How Much Mileage Can I Deduct This Tax Year?


During tax time, we often get questions from employees and business owners on how much of their auto mileage they can deduct on their tax return. This is one of the biggest questions where a slippery slope can occur without approaching this topic in the right manner. For most people including business owners, their automobile is not used 100% for business purposes. Thus, if you use the car for both business and personal purposes, you can only deduct the mileage related to the business portion of using the car. Here are some guidelines to keep in mind when deducting your mileage on your tax return.

You can generally figure the amount of your deductible car expense by using one of two methods: the standard mileage rate method or the actual expense method. If you qualify to use both methods, you may want to figure your deduction both ways before choosing a method to see which one gives you a larger deduction. Most of you will probably elect to use the standard mileage method this year. For 2015, the rate was 57.5 cents on the mile, decreasing to 54 cents per mile in 2016. Don’t forget that you may also be able to deduct certain mileage for charitable contributions (14 cents) and for medical expenses (23 cents in 2015, 19 cents in 2016).

The major mistake many people make when it comes to mileage is using the ‘guesstimate’ method which just won’t fly if you get audited by the IRS. This is the situation where an owner or a salesperson drives 15,000 miles per year and guesses that they use the car about 50% of the time for business purposes. Thus, they say that they drove 7,500 miles during the year for their business and will get a tax deduction of (7,500*.56) on their tax return. The problem is without proper documentation and logging of the specifics around these miles, you simply won’t pass the smell test should you be audited.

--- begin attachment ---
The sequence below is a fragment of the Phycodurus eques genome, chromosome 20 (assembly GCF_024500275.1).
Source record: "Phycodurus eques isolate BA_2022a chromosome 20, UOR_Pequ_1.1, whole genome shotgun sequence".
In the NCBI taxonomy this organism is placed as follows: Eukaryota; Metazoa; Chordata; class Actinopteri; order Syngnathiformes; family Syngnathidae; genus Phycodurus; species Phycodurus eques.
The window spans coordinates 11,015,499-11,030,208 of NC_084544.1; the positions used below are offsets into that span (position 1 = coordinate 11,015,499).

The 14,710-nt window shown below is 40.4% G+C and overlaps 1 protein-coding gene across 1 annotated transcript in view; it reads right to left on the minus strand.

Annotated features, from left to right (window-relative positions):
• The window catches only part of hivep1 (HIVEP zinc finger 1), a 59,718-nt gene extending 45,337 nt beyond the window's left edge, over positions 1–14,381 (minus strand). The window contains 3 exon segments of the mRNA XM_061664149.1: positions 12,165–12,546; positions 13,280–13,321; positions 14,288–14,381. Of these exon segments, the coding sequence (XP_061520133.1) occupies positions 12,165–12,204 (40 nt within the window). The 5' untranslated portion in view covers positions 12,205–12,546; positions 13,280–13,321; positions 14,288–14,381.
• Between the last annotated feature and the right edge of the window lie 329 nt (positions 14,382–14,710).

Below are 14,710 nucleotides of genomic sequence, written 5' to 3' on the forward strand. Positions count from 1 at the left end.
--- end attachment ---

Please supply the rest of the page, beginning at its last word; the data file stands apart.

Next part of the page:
The best way to log these miles is to keep some type of daily record within your calendar, an excel spreadsheet, or even a notebook. Record your mileage, the dates of your business trips, the places you drove for your business trips, the purpose of your business trips, and the people who came with you.

Do you notice a recurring them here in my suggestions? The key is documentation. The more detailed your records and notes, the better chance your mileage records have for holding water. Remember, the commute to and from your home to work NEVER count in the mileage deduction process.

People will often ask what percentage of business miles vs. personal miles will trigger an audit. A CPA may be able to answer this question although I have never found a particularly good guideline. At the end of the day, you should deduct as much of your mileage as you can prove was tied to business activities. Keep good documentation and consider using an app like the Transaction Tracker, MileIQ, Mileage Log+, Tax Mileage, or Trip Log. When it comes to tax savings, this could be the easiest way to get from point A and point B- but you have to keep those records in order!

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Ted Jenkin

Ted Jenkin

Ted Jenkin, is co-CEO and Founder of oXYGen Financial and is a top ranked personal finance blogger at He is also a weekly contributor to the Wall Street Journal. Request a FREE, no obligation consultation: Securities offered through Kestra Investment Services, LLC (Kestra IS), member FINRA/SIPC. Investment advisory services offered through Kestra Advisory Services, LLC (Kestra AS), an affiliate of Kestra IS. oXYGen Financial is not affiliated with Kestra IS or Kestra AS. Kestra IS and Kestra AS do not provide tax or legal advice. Kestra IS and Kestra AS are not affiliated with any other entity listed. and